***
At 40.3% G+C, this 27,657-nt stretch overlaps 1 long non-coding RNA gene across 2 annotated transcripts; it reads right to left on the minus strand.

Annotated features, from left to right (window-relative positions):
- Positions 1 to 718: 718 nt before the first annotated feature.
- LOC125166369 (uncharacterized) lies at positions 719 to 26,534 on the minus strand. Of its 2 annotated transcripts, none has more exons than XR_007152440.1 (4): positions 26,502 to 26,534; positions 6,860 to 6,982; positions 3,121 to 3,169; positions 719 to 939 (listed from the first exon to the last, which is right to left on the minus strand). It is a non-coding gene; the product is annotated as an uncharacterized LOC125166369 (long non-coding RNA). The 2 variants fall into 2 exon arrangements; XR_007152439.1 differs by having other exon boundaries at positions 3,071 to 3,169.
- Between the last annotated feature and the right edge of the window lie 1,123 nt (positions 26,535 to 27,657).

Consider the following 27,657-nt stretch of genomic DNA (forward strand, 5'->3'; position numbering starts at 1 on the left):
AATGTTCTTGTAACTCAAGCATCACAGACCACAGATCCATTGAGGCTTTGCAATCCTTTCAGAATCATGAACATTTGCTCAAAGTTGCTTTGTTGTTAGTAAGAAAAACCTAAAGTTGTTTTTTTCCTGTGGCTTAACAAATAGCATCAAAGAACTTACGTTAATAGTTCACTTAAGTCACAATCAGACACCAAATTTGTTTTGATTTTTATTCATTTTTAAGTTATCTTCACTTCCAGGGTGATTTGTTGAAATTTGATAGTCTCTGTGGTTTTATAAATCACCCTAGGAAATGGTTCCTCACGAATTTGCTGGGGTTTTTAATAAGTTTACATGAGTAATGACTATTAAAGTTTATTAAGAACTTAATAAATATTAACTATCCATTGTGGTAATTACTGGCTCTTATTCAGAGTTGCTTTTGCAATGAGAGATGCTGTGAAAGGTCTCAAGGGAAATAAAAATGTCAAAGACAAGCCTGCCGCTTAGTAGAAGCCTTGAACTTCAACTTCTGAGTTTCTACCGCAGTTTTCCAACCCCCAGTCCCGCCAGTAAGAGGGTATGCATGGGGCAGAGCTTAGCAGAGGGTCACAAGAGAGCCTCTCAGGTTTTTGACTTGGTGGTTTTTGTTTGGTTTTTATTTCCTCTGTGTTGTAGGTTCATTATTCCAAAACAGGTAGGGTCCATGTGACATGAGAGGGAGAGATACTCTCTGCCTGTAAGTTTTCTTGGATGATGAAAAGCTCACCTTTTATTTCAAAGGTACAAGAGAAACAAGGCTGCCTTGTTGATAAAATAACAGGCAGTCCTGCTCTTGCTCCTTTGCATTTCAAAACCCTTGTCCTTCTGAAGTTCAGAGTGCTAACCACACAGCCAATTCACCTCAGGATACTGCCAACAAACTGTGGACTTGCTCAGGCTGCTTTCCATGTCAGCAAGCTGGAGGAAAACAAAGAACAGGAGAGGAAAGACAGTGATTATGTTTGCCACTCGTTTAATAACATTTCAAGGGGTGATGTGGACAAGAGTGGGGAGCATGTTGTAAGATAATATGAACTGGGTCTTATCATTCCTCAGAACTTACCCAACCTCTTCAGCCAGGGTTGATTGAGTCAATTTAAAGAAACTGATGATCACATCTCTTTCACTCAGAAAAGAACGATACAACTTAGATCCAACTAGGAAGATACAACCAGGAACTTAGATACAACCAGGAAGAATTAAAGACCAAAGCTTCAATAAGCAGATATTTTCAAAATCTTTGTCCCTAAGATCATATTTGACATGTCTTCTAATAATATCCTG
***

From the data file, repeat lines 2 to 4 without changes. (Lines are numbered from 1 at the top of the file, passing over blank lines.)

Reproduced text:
Annotated features, from left to right (window-relative positions):
- Positions 1 to 718: 718 nt before the first annotated feature.
- LOC125166369 (uncharacterized) lies at positions 719 to 26,534 on the minus strand. Of its 2 annotated transcripts, none has more exons than XR_007152440.1 (4): positions 26,502 to 26,534; positions 6,860 to 6,982; positions 3,121 to 3,169; positions 719 to 939 (listed from the first exon to the last, which is right to left on the minus strand). It is a non-coding gene; the product is annotated as an uncharacterized LOC125166369 (long non-coding RNA). The 2 variants fall into 2 exon arrangements; XR_007152439.1 differs by having other exon boundaries at positions 3,071 to 3,169.